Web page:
Québec and Canada’s other provinces and territories are known for being safe, even in the large cities. You can take the metro (our subway system) or walk in the streets late at night without worry, making sure, however, to keep your personal effects close to you. There’s no need to tempt fate.
Taxes and tipping
Québec is part of Canada, which means we have two sales taxes. The federal goods and services tax (GST) and the Québec sales tax (QST)—totalling nearly 15%—are added to the selling price of most goods and services.
All tourist regions (except Nunavik) also charge a specific tax on accommodations. The amount is 3.5% of the price of the room per night. The tax on lodging is non-refundable, since it goes entirely toward regional tourism development. GST and QST are calculated on top of this tax, which does not apply to campsites.
In Québec, tipping is de rigueur in restaurants, bars and taxis. The amount, which is not included in the bill, generally represents 10% to 15% of the total bill before taxes. For quick tip calculations, you can normally add up both taxes (GST and QST) on the restaurant bill, which totals approximately 15%. The overall cost of a restaurant meal is increased, therefore, by 30% because of the taxes and tip, but we’re used to it. The minimum wage for waiters is lower than for other trades. Tips are part of their income, so they would do well to be polite and give good service. And they do, or at least most of them do most of the time (no one’s perfect!).
Tipping bellhops or porters is at your discretion (generally, $1 per bag carried) as well as tipping your hotel room’s housekeeper ($1 or $2 per day).
Telephone and postal services
Even though they’re almost a thing of the past, public telephones can still be found despite their reduced numbers in public areas. And they’re still practical if you don’t have a cell phone that works outside your country (or if you would have to pay exorbitant roaming charges).
A local call made from a public telephone costs 50 cents. You can pay using coins or a prepaid phone card (note that you’ll pay more if you use your credit card). For long-distance calls, prepaid cards—available at boutiques, and grocery and convenience stores—typically offer the best bargain.
Good to know: you can call, free of charge, 911 (medical emergency, police, fire department, ambulance) and 811 (Info-santé, health consultation) around the clock from a public telephone, and 511 (Transports Québec, for road conditions) as well as business toll-free numbers that begin with 1 800 (1 844, 1 855, 1 866, 1 877, 1 888).
We’ve got a special one to suggest: 1 877-BONJOUR (the letters correspond to 1 877-266-5687). It’s our telephone number (toll-free!) at Bonjour Québec, for tourist information, Monday to Friday. For our hours: Contact us.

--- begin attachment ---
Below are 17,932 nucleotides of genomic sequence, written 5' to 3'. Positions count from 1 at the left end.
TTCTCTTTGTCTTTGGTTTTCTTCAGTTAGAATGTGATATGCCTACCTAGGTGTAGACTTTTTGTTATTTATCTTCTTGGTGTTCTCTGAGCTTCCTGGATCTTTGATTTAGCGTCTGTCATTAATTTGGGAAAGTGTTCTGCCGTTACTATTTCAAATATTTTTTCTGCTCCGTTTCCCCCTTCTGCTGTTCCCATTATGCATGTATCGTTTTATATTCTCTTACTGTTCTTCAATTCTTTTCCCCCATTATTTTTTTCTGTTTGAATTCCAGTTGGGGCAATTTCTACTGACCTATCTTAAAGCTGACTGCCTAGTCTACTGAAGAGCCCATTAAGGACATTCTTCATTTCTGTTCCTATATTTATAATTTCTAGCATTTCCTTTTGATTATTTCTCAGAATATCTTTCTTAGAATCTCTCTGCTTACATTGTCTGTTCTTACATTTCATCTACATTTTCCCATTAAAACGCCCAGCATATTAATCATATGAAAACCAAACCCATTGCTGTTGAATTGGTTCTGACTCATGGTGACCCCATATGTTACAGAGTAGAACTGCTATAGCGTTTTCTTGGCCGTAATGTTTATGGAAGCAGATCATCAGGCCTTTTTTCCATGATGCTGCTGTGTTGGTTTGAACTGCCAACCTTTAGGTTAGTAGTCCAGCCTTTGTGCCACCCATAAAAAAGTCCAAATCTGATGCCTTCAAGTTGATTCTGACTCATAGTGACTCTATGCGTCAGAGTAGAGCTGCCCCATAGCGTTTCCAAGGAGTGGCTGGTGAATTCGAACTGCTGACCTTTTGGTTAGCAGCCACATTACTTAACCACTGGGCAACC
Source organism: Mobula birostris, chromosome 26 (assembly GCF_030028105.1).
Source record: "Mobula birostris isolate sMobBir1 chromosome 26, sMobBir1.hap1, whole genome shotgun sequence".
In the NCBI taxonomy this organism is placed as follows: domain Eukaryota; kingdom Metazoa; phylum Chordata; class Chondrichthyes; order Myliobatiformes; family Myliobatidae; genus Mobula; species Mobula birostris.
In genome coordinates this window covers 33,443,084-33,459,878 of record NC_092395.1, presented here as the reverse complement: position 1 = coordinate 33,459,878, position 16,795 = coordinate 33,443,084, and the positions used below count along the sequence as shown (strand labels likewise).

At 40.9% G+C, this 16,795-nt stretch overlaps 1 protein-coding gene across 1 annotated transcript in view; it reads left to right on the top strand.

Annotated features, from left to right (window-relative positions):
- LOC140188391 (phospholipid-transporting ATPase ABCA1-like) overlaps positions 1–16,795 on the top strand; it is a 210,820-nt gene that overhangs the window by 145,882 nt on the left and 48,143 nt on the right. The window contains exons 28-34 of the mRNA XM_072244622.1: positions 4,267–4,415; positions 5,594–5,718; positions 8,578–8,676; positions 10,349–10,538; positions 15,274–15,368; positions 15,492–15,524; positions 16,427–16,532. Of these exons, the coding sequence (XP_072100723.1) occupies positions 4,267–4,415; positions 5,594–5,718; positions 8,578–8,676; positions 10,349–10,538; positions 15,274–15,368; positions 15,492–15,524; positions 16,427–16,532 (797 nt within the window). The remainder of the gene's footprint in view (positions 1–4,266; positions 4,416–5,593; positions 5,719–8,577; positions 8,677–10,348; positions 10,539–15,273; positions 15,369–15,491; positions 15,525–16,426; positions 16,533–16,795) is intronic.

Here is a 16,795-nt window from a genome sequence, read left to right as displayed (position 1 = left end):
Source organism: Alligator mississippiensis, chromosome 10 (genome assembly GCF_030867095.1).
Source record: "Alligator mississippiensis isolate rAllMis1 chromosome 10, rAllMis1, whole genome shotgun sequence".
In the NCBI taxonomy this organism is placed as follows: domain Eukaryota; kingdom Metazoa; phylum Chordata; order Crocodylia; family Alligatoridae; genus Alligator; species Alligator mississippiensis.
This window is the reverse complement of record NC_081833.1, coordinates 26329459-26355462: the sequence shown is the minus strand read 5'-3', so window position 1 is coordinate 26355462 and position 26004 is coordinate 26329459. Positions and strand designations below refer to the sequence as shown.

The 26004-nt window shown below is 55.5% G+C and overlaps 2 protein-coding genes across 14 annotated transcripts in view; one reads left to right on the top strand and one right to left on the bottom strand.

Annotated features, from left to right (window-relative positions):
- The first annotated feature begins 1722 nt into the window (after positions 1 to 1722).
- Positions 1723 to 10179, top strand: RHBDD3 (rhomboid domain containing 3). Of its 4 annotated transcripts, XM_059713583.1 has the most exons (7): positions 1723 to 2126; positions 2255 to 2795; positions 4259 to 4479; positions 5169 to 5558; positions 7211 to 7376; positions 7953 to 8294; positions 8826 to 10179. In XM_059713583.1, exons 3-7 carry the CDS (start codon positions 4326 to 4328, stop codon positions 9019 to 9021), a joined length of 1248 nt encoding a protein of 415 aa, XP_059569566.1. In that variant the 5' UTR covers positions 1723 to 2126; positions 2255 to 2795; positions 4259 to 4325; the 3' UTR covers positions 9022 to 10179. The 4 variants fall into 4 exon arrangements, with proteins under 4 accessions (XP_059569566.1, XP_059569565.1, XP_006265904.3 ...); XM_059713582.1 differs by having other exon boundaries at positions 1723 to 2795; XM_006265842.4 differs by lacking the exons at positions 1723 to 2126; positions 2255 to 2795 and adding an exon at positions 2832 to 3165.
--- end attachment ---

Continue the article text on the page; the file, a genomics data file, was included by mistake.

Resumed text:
Foreign cell phones or smartphones may work in Québec, depending on the technology used and the service offered by your cell phone service provider. Please speak with your service provider to find out if you’ll be able to use your phone in Québec and what fees will apply. Find out about their plans and, if necessary, purchase a SIM card in one of our stores, on the Internet or before leaving home, so that you can use your phone in Québec as if nothing has changed.
Despite all the pictures posted on the Internet, we still like to send (and receive!) postcards. Right? Canada Post has branches throughout the country, many of which are postal outlets in pharmacies. To find the nearest outlet, look for the blue and red Canada Post signs on pharmacy doors, indicating the post office’s schedule.
Visitors who plan on spending extended periods in Québec without a fixed address can have their mail sent care of General Delivery. The French and international term for this is poste restante. To pick up your mail, you must go to the main post office of the city where your mother or loved one has sent you a letter or package, and go to the General Delivery counter. The post office keeps mail, in alphabetical order by the recipient’s family name, for four months. Info: Canada Post.
Bars and alcohol consumption
You must be at least 18 years of age to enter bars, pubs, discotheques and nightclubs as well as to purchase or consume alcohol (be prepared to produce a photo ID if asked). Wines and spirits are sold through the Société des alcools du Québec (SAQ), the provincial liquor board.
Beer is available at grocery and convenience stores until 11 p.m.; these stores also stock a limited selection of wines.